He said these were smuggled into the country overland, “for example, arms shipments enter via the border with Turkey under international cover, and are moved from there to Idlib.” He maintained that there was a tacit agreement between the Turkish authorities and the Syrian National Council for Turkish intelligence to turn a blind eye to the transfer of arms into Syria. He said weapons were also brought in via Jordanian territory, and also from Iraq via the Boukamal route. He noted that light arms are cheaper in Iraq, about half the cost compared to the Lebanese market.

This drive to obtain weapons capable of altering the military odds was accompanied by a change in policy toward the despatch of foreign fighters to Syria – one that puts quality before quantity. This resulted in the withdrawal of a large number of Lebanese and Arab volunteers who had gone to Syria to take part in the fighting, the vast majority of whom had no serious combat experience. In parallel, a number of explosives specialists affiliated to hard-line Islamist groups made their way to the country. They included the Lebanese Abd al-Jawhar, who was reported on April 20 to have been killed while making a bomb (see below).

Some of the militant groups in Syria have begun focusing their efforts on car-bombings and “martyrdom operations” directed against military and security centers, and in some cases civilian government installations too. The sources revealed that the perpetrator of one recent suicide bombing was a Libyan.

Al-Akhbar learned from Islamist sources that five individuals with extensive experience handling explosives recently left a Palestinian refugee camp in Lebanon for Syria, and that more people with similar expertise are being sought.

At least 10 Lebanese fighters are known to have been killed during the clashes in Syria (Al-Akhbar withholds publication of their names). The body of the latest to have died, whose first name was Khaled, was brought back into Lebanon and buried discreetly in Ersal in the northern Bekaa.

Meanwhile, efforts are being made to coordinate the activities of the various armed groups in Syria by establishing a Unified Military Council. According to the same sources, the Free Syrian Army (FSA) has been negotiating with the various factions in the hope of persuading them to join such a body. The FSA command has told them that they would retain freedom of operation in their respective areas, and promised that the council would not interfere with their activities on the ground, but merely liaise between them and act as an umbrella organization.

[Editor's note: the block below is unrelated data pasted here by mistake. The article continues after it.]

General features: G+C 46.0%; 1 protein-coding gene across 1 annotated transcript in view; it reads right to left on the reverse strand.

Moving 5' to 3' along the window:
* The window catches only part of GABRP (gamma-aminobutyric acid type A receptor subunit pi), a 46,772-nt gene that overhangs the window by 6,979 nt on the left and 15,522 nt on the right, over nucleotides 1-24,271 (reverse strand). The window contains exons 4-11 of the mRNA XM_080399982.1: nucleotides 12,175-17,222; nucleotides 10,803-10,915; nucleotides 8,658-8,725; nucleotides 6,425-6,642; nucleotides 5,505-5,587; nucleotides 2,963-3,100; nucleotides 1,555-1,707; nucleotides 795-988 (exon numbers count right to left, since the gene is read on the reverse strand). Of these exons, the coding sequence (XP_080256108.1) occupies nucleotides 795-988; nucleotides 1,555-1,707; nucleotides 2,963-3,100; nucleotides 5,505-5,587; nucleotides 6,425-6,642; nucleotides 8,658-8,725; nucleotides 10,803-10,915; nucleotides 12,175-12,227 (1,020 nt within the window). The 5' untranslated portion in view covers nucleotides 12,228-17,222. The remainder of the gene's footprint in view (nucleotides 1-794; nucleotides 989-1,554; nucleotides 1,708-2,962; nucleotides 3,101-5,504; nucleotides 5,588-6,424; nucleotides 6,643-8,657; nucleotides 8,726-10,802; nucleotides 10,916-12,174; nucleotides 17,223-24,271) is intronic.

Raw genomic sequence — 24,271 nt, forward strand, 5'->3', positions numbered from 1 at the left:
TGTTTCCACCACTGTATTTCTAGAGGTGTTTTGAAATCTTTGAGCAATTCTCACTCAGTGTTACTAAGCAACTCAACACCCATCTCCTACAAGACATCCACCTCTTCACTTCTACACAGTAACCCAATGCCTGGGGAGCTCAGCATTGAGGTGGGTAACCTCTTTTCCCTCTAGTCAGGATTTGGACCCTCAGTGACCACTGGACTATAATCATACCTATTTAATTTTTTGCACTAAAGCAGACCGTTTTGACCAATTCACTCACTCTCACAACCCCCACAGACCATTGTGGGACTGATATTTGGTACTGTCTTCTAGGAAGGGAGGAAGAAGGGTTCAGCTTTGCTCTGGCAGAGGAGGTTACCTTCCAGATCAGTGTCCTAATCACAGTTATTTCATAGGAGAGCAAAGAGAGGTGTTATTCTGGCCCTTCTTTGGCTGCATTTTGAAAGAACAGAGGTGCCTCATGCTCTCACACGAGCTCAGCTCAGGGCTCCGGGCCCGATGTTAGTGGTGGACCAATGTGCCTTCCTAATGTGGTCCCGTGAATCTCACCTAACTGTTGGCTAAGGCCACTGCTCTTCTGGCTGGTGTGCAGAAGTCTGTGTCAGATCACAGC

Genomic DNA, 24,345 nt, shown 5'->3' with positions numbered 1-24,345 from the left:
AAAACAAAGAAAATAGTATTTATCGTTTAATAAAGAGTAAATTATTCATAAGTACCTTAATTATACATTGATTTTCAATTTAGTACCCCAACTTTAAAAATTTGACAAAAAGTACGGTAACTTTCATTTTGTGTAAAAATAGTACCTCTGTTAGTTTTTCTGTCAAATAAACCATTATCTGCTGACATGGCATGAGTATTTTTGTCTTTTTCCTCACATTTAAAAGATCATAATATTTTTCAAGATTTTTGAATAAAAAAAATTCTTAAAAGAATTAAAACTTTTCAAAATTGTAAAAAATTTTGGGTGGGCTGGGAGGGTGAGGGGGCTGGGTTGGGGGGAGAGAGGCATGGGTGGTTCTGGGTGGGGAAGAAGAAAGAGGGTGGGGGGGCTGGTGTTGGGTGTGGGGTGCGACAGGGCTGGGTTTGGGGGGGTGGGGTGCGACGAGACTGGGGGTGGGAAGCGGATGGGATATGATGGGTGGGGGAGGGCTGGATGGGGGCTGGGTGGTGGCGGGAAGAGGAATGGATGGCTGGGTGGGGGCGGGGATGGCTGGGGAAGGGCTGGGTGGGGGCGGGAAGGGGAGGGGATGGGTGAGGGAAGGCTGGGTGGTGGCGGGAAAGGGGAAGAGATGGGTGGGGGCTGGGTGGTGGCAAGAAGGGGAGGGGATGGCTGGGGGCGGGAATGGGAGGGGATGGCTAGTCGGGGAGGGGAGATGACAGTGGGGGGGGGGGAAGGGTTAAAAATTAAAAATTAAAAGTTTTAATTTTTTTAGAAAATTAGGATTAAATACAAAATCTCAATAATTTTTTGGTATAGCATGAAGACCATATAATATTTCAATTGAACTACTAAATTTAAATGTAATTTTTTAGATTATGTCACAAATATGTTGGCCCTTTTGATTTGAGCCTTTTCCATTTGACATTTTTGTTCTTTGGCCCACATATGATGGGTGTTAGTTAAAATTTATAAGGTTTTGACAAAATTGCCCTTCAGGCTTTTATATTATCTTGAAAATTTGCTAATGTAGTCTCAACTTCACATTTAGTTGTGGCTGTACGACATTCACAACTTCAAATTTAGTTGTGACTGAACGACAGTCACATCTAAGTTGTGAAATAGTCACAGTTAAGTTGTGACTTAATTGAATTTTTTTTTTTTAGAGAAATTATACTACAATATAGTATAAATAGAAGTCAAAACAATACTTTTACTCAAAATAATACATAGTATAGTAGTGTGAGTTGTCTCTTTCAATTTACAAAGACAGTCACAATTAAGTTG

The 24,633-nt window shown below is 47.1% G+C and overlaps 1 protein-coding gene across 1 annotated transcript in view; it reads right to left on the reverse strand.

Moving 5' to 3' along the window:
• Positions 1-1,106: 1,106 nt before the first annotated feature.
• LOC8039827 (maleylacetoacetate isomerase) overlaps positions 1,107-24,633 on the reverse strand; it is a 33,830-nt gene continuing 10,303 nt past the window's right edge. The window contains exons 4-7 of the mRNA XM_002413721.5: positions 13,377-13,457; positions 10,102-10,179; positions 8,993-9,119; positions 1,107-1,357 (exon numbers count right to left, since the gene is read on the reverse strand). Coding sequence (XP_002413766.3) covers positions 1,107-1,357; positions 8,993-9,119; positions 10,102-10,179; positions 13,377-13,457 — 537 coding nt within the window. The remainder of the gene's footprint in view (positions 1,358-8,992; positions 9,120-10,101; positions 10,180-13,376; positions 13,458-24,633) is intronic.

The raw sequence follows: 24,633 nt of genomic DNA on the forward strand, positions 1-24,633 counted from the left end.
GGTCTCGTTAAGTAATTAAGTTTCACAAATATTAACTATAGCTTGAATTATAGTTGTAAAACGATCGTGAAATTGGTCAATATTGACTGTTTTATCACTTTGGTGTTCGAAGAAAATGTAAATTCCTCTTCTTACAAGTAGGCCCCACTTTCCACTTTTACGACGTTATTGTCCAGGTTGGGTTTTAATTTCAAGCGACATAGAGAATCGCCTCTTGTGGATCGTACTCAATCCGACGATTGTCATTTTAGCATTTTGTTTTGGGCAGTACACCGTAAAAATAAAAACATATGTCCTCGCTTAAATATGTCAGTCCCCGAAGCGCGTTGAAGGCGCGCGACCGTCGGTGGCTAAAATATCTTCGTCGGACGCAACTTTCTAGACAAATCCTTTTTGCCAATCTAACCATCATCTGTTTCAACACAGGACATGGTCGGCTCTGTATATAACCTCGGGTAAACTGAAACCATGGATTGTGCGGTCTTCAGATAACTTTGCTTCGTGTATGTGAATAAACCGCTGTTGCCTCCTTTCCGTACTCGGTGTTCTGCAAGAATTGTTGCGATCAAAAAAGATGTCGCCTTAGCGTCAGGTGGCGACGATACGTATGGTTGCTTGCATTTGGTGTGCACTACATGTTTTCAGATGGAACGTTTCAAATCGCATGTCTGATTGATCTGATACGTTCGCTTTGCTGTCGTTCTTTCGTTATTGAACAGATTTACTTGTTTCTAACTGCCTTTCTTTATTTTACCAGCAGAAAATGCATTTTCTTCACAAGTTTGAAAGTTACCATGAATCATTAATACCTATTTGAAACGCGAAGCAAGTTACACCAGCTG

Dead or Alive?

Was Abd al-Ghani Jawhar killed or not? The truth remains a mystery.

On April 20, rumors began circulating about the death of the “explosives genius.” Given that he tops Lebanese and Syrian intelligence’s most-wanted lists, a media clamor quickly resulted.

Syrian opposition sources initially denied the news. But then they proceeded to confirm it, categorically, adding that Jawhar made a fatal mistake while booby-trapping a vehicle, causing a blast which killed him and a companion.

But the Lebanese security authorities are unconvinced. Security sources cite several reasons why the story about his death may not be true.

For one thing, the photograph of Jawhar that was published on the leaflet announcing his death was the same one the Information Branch of the Internal Security Forces had circulated about three years ago. “Jihadi” groups usually keep their own archive of recent photos of members, which they publish after each “mujahed” dies.

Moreover, the security forces’ informers in Ain al-Hilweh refugee camp affirm that no ceremonies were held there to receive condolences or celebrate the “martyrdom” of Jawhar, as would have been expected.

The suspicion is that the announcement of Jawhar’s death was a ruse to get the security forces off his trail.

This article is an edited translation from the Arabic Edition.